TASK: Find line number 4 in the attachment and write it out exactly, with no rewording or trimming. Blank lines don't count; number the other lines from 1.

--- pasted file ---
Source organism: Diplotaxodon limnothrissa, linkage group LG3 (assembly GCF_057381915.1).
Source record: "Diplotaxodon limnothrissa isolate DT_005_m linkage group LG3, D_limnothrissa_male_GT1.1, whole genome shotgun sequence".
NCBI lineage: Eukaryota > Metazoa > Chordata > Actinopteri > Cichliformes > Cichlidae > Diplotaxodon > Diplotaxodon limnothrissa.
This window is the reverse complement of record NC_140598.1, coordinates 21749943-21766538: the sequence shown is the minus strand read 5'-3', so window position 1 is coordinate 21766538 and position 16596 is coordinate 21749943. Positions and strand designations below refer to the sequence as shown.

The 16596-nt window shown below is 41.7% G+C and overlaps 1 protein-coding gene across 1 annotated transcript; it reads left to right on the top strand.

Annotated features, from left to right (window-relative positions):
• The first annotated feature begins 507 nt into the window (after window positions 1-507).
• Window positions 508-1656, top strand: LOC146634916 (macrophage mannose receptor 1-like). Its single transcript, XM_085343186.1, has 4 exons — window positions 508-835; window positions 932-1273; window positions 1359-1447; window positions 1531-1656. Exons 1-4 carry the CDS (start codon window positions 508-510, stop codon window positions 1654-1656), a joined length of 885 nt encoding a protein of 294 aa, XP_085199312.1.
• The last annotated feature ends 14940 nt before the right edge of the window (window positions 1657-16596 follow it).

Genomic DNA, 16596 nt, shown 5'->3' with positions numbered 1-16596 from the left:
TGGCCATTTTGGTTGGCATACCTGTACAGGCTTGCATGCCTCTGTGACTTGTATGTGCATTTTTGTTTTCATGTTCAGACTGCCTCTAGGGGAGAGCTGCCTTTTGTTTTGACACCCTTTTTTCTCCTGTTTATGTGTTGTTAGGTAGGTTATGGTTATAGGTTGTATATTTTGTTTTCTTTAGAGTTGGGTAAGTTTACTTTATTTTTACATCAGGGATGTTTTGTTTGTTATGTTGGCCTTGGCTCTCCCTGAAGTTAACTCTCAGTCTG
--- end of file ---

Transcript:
This window is the reverse complement of record NC_140598.1, coordinates 21749943-21766538: the sequence shown is the minus strand read 5'-3', so window position 1 is coordinate 21766538 and position 16596 is coordinate 21749943. Positions and strand designations below refer to the sequence as shown.